The city of Zurich has organized a series of exhibitions around town (Haus zum Rech (Neumarkt 4), on Lindenhof) to celebrate the 800th anniversary of Zurich’s independence. But it is something of an exaggeration to speak of the year 1218 as the date of the town’s independence. But it makes for a nice story, anyhow. At the time, Zurich and its surroundings were part of the territories belonging to the Dukes of Zähringen, a family with plenty of ambitions who also owned huge tracts of land in what is now southern Germany along the Rhine river and in western Switzerland. They were very engaged town-founders – Bern founded 1191, Fribourg (f. 1157), Freiburg im Breisgau (f. 1090s) – and promoted the settlement of their territories by ensuring central administration and giving their towns a generous amount of freedom in their charters.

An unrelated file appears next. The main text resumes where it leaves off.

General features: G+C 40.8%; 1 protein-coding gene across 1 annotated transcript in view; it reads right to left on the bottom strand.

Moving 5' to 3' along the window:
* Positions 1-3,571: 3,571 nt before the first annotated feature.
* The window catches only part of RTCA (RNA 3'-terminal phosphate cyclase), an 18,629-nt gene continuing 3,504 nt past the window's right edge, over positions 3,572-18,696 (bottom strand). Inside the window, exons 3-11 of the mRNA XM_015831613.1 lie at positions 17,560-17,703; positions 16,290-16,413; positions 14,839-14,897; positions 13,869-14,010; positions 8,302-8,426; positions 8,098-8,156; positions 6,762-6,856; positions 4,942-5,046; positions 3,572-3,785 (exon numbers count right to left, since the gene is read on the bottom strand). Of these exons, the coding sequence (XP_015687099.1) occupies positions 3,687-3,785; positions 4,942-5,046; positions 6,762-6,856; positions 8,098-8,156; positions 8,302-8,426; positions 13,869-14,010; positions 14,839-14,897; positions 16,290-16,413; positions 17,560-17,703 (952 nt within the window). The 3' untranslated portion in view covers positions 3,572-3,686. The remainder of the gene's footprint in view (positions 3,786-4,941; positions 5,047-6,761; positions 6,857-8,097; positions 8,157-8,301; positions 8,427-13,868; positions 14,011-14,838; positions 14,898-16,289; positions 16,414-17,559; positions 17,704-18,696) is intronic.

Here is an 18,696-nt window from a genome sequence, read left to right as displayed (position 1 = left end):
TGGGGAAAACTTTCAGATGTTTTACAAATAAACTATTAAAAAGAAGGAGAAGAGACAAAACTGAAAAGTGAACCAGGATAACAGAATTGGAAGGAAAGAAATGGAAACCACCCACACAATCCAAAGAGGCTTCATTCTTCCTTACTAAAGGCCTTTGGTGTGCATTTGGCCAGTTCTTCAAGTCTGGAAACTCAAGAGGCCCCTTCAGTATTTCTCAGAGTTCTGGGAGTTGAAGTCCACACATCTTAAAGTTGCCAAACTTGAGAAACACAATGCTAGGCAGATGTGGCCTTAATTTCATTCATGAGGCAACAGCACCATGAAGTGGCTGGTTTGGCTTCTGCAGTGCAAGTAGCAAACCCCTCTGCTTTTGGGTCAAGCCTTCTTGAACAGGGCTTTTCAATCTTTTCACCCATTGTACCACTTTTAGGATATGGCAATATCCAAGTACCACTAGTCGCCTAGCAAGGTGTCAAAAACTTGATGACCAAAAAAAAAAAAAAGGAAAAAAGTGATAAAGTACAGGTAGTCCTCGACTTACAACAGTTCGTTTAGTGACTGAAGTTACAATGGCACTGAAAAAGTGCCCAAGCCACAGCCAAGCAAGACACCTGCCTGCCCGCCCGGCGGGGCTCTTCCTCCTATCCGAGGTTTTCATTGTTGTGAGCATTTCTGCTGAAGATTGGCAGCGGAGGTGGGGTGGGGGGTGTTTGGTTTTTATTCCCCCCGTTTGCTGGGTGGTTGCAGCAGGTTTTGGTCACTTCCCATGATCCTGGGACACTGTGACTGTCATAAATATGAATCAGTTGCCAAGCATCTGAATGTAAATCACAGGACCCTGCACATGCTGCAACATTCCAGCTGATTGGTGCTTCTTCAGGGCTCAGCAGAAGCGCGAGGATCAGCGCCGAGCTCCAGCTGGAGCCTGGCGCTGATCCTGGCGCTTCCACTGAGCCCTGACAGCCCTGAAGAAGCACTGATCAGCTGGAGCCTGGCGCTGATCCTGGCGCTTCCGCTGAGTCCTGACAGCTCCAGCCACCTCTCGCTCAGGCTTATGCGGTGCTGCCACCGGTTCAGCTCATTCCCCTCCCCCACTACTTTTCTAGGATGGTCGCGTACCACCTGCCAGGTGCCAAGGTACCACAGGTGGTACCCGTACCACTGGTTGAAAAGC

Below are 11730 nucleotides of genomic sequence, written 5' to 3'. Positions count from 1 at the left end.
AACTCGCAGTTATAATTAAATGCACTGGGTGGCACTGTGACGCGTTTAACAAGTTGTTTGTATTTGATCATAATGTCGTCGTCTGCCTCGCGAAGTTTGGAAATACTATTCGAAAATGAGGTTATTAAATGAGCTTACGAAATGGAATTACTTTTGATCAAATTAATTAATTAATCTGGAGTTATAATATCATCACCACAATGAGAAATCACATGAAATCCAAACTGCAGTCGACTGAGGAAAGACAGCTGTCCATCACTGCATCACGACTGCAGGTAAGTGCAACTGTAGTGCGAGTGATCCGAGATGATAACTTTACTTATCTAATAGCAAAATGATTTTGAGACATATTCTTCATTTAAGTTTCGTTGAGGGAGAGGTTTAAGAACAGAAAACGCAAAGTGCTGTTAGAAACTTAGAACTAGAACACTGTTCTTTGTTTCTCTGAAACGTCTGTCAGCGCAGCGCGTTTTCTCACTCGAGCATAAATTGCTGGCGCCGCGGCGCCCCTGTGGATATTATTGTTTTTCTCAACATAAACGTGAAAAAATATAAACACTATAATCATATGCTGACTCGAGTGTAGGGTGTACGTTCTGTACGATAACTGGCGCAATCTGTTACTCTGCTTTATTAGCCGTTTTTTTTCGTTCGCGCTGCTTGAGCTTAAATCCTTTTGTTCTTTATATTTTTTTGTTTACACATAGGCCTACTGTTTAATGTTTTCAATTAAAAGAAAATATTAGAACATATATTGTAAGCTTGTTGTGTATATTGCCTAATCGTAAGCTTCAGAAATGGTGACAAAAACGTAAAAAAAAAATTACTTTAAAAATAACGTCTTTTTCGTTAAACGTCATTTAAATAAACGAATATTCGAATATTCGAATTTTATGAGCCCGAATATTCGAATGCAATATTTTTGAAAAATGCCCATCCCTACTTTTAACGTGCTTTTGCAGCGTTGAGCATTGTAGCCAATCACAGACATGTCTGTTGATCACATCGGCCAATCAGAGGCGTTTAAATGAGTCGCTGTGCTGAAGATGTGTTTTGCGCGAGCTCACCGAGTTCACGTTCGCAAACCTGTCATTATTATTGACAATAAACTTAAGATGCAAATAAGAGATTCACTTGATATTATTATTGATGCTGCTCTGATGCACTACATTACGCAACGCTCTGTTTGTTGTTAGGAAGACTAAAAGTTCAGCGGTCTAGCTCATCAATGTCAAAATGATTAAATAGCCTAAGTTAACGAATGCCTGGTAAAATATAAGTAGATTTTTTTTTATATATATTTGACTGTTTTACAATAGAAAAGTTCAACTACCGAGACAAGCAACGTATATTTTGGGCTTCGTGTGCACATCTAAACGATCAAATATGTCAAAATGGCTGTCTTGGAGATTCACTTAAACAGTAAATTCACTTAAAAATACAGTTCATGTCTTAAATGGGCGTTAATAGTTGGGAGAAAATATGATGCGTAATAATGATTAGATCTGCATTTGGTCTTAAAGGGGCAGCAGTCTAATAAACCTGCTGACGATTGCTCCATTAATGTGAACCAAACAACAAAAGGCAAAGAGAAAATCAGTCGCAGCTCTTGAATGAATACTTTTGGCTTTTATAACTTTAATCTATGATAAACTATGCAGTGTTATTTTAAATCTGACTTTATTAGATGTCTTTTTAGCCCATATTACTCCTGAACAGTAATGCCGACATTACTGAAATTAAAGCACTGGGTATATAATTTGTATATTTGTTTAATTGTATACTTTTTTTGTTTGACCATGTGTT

Zähringer lands in green
Von Marco Zanoli (sidonius 15:58, 10 February 2007 (UTC)) - nach Putzger, Historischer Weltatlas, Schweizer Ausgabe, Berlin 2004 und Hektor Ammann / Karl Schib (Hg.), Historischer Atlas der Schweiz, Aarau 1958 und anderen Quellen., CC BY-SA 4.0, https://commons.wikimedia.org/w/index.php?curid=1659421
In 1218, however, Berchtold V of Zähringen died without a son. Property in those days came in two kinds: a fief granted by an overlord in exchange for feudal services and taxes; and allods which was land owned outright. When Berchtold died many of his fiefs reverted to the emperor of the day, Frederick II, who assumed direct control of places such as Zurich. So, independence is not quite the word that describes what happened to the town. Zurich became, along with others, an imperial town, by ruled directly by the emperor, a very busy man, and administered by the local elite. It thus acquired a great deal of autonomy to run itself. Certainly, as long as nothing too egregious came out of Zurich, the emperor would have been content to leave things as they were.